Upperclassmen. It’s a term people use on a regular basis to describe juniors, seniors, and sometimes sophomores. But have you ever thought that it might sound a little elitist? “Upperclassmen” is a term that suggests members of a higher class and those who identify as men. It’s akin to using the term “man” to refer to all of humankind, such as “when man first walked on the earth.”
Should we change this language? Or is it so ingrained in our culture that its elitist connotation has been lost, and students don’t actively think about it when they use the term, so it’s not a problem? For a project at the Women’s and Gender Resource Center, I researched Dickinson’s peer institutions to see if any of them had instituted class- and gender-neutral terms to use instead of “upperclassmen.” Yale University has changed their language in official documents and policies from “freshmen” to “first-year” and “upperclassmen” to “upper-level students.” (Dickinson already uses first-year, rather than freshman.) I found it interesting that, besides “upper-level students,” I found no other alternative mentioned besides continuing to use “juniors” and “seniors.” Yale, and other universities that followed suit, received some backlash from those who felt the college was trying to be the language police, but Yale clearly wrote in their statement that they are not intending to police anybody’s language; the switch in terms is meant for official university documents to make the atmosphere more inclusive for everyone.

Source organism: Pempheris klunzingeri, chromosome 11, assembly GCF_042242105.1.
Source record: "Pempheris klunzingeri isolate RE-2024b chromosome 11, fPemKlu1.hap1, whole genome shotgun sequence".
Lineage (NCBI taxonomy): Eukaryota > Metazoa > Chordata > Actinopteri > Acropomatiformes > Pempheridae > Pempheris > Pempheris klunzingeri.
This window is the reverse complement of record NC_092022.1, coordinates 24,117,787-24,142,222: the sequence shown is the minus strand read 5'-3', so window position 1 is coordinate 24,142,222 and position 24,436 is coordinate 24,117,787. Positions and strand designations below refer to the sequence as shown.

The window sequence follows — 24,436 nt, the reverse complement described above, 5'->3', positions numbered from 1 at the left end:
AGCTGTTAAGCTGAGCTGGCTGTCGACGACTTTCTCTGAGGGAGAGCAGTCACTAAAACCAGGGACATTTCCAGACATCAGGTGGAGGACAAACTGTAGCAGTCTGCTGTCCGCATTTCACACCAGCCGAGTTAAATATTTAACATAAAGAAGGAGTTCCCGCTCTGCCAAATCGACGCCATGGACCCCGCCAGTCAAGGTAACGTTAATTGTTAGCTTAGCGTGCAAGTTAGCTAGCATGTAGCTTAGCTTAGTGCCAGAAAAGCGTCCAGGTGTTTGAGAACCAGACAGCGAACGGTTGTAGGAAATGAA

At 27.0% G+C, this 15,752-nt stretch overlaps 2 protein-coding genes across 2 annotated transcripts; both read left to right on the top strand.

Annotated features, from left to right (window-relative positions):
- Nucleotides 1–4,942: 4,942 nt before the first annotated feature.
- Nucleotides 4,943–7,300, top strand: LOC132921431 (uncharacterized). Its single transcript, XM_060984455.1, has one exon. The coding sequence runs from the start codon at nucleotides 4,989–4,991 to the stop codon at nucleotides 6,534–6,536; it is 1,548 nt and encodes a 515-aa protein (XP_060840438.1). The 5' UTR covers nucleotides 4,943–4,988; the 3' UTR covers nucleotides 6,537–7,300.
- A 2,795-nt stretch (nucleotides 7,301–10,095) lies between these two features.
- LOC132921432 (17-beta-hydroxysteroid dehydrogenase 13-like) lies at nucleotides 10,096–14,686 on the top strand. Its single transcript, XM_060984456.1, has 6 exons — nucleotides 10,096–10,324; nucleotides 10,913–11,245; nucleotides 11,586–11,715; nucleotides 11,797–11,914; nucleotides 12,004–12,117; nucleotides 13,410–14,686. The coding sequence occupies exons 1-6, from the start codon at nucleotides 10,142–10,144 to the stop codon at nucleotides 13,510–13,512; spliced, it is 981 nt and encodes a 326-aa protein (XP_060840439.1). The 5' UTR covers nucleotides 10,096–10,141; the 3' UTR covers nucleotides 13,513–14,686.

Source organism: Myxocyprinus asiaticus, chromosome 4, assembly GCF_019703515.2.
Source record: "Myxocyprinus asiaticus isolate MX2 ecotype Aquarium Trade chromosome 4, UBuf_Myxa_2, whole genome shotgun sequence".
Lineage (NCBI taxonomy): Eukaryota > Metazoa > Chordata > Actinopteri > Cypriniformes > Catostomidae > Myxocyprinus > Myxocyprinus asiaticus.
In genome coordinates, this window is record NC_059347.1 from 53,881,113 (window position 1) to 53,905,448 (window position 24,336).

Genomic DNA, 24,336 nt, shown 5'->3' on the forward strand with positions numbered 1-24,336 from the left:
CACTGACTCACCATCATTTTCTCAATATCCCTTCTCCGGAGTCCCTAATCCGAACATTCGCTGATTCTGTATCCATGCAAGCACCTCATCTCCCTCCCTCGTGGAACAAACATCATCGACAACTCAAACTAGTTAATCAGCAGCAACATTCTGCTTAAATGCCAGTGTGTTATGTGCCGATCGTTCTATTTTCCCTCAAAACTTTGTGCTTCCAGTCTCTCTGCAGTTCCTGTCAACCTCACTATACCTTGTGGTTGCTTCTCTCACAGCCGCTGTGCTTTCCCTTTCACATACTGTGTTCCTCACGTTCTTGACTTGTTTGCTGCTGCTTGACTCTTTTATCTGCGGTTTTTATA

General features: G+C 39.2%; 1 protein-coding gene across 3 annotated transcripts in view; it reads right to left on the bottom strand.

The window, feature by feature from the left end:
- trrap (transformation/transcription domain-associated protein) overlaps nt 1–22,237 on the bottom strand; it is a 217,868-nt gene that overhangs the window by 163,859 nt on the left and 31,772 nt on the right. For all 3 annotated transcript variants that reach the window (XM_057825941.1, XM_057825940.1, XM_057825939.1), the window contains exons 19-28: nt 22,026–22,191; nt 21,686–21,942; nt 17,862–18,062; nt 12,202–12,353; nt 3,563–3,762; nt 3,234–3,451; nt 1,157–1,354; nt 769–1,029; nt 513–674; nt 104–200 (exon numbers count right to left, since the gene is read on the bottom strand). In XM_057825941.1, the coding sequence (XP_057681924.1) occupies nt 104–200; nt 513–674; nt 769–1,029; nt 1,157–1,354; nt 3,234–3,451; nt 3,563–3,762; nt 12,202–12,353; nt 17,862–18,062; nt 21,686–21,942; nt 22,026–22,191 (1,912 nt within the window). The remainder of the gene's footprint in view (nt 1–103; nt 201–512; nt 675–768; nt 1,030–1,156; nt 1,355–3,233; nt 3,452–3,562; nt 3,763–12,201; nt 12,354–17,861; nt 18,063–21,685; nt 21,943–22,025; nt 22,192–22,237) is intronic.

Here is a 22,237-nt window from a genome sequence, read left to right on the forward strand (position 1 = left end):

What does it mean to switch to a gender- and class-neutral replacement for “upperclassmen”? It would mean erasing the elitist label and would create a more inclusive environment on our campus. But, is it necessary? Would it only be changed on official college documents? Perhaps it’s just a phrase everyone uses and they don’t mean for it to be exclusive; does that matter? Please take our survey and share your thoughts.
Written by Angelica Mishra ’19, WGRC student worker and Secretary of the Dickinson College AAUW chapter